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Senior Dog with Allergies switching to raw

This is a dedicated place for all of your questions and answers about Raw Diets. There are also some really cool groups like "Raw Fed" on the topic you can join. This forum is for people who already know they like the raw diet or sincerely want to learn more. Please remember that you are receiving advice from peers and not professionals. If you have specific health-related questions about your dog's diet, please contact your vet!

  
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Ella

1316540
 
 
Barked: Sat Dec 28, '13 4:31pm PST 
I have been reading the forums all day about the prey model and feeding raw and think I have a few questions before I make the switch. I am a 13 yr old german shephard who just got a new home a year ago. When I was adopted, I was already itchy and my mom was told that I have had ear infections almost constantly since they've known me. Over the last year, I have tried lots of different foods, but I am still all itchy and have bad ears!

So my mom is switching me to raw...but has some concerns....

At the age of 13, is it too rough on my system to make such a drastic change?

I tend to INHALE my food, can anyone recommend a good RMB that will force me to chew my food and bones so I don't hurt myself? My mouth is pretty big, so I'm hoping for something that I can't swallow in one bite!

I have not been allergy tested by a dermatologist, so I don't know what foods to try and what to avoid at this point....I am allergic to EVERY kibble it seems. Is it ok to start with chicken? Or should I pick a less common protein?

Finally....where are all you other puppies going to buy your meat? Most of the items I see listed for RMB, I can't find at my local grocery store.

Finally, for anyone with allergy suffering dogs that have been helped by a raw diet...did you see a decrease in itching almost immediately? Or did it take several weeks to see any improvement?

Sorry for the long post, but I am just about to go purchase the things I need to get started and don't want to miss anything obvious!
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Ella

1316540
 
 
Barked: Sat Dec 28, '13 4:33pm PST 
One more quick thing....Because I am older, I do have to take a glucosamine supplement. Has anyone heard of dogs being allergic to these? I am taking glucosamine DS, 2 tablets a day and its the only thing that keeps me up and running around like a pup should. When doing food elimination for allergy reasons, should I stop taking these as well?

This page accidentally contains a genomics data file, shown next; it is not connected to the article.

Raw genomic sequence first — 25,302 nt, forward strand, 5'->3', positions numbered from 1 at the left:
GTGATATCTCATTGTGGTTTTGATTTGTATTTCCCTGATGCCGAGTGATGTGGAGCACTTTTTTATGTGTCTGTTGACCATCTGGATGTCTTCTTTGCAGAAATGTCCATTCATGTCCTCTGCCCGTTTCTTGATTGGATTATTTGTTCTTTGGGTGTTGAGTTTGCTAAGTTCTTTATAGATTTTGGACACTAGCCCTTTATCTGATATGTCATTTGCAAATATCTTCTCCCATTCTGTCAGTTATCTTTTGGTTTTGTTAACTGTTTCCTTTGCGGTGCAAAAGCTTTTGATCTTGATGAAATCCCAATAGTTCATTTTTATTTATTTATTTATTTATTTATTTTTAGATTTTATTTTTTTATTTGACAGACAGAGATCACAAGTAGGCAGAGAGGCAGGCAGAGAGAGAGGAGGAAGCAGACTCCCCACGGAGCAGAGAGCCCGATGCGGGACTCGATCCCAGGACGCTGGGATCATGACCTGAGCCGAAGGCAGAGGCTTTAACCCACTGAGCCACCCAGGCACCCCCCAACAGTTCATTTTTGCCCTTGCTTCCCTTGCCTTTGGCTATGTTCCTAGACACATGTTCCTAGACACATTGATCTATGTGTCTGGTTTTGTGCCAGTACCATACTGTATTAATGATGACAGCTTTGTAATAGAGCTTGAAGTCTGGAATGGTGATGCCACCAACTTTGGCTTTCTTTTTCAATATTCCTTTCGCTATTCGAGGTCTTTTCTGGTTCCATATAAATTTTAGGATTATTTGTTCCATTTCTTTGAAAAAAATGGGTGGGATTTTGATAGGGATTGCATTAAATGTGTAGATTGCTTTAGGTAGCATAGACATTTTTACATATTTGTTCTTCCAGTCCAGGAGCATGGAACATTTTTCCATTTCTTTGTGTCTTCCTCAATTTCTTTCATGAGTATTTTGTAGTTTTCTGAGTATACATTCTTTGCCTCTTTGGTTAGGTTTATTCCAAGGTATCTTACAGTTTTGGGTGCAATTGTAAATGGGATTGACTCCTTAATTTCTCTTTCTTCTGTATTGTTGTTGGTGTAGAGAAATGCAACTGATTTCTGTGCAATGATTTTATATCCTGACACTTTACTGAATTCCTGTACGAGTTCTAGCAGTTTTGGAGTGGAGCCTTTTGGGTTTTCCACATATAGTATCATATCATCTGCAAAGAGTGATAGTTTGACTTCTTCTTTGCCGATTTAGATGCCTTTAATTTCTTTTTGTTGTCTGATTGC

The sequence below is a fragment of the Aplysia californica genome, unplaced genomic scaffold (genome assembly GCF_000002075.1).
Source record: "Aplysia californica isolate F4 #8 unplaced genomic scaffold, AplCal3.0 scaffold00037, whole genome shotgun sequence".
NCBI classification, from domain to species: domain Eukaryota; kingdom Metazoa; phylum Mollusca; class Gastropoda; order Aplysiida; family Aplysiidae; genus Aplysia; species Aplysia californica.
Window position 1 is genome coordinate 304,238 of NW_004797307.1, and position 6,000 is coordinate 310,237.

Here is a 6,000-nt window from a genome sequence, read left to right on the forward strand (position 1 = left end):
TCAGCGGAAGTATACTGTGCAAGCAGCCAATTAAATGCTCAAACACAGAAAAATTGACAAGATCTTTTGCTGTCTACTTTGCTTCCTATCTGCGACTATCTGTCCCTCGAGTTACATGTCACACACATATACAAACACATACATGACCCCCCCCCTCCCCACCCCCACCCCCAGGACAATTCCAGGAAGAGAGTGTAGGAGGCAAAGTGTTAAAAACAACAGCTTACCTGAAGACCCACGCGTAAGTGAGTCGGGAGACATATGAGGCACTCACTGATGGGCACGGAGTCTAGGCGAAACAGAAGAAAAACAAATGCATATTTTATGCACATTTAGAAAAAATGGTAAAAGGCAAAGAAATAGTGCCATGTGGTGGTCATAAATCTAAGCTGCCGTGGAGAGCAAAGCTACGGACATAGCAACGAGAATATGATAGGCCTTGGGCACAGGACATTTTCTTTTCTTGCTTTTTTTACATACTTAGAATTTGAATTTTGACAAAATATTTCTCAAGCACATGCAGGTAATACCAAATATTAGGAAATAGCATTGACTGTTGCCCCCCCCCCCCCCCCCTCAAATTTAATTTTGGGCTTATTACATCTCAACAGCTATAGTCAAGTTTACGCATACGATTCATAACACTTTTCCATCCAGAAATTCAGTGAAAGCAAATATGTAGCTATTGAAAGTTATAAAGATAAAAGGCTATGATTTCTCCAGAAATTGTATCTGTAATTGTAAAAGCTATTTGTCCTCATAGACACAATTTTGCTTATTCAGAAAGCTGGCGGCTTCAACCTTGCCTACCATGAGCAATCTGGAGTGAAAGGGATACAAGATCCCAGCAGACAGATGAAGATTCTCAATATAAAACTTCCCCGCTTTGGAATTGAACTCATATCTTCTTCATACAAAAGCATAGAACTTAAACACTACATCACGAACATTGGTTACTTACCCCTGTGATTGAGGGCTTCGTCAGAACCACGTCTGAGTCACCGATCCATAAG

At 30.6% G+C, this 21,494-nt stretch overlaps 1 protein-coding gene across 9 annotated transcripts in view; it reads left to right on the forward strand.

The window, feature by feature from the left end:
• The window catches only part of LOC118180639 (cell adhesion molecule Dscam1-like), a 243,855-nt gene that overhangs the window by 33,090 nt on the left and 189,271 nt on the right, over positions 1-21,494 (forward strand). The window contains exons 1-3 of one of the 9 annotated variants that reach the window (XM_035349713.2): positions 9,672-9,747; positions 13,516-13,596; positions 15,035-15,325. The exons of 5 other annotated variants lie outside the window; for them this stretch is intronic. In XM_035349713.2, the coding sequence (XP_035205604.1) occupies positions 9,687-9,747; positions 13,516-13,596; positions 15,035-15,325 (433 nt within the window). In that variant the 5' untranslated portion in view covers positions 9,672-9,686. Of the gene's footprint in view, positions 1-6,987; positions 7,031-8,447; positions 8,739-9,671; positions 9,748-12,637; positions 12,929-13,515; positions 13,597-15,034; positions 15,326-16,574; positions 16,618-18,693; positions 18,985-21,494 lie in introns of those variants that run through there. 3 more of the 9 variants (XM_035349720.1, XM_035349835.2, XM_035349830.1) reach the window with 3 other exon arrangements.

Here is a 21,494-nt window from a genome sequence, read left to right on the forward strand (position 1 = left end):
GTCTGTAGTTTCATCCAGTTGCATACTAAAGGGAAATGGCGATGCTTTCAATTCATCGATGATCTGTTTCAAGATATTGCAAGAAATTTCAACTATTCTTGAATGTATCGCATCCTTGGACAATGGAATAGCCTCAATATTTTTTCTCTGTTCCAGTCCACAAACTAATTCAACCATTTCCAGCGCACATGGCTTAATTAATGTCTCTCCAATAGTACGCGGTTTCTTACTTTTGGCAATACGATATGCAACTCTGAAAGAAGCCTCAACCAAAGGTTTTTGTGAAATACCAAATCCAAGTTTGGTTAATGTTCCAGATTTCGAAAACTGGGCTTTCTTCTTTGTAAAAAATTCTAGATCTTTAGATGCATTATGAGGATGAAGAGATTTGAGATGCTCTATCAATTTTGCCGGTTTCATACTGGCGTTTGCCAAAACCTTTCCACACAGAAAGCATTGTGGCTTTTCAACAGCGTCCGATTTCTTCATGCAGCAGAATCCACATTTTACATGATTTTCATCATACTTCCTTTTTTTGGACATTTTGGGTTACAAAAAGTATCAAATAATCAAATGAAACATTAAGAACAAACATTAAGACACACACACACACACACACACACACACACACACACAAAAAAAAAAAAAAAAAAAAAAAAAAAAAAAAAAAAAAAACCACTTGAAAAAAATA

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Bruce

Here's BRUCEEE
 
 
Barked: Sat Dec 28, '13 7:30pm PST 
Hi there, I can't answer your question about a senior dog switching but I can say that Bruce is allergic to kibble with chicken in it. However, he can have raw chicken just fine. No problems at all.

As for RMB, a larger bone like beef marrow bone might be good, just monitor of course.

Bruce also has hip and elbow dysphasia. I got him a 10 day laser therapy treatment, which made him change drastically. After that, the supplements, heat pads bad massages on bad nights, and raw feeding has helped. He is still stiff but I don't think raw will cure arthritis completely.
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Ella

1316540
 
 
Barked: Sun Dec 29, '13 10:48am PST 
Thanks Bruce! Anybody have a suggestion on where to buy RMB?
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Obi

Sassy Britches!
 
 
Barked: Sun Dec 29, '13 2:10pm PST 
I suggest the clearance meat bin or section, asian/hispanic markets, co-ops can order wholesale when you get going and make friends with farmers.
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Maxwell

I'm triple- superior MAD- now!
 
 
Barked: Sun Dec 29, '13 7:41pm PST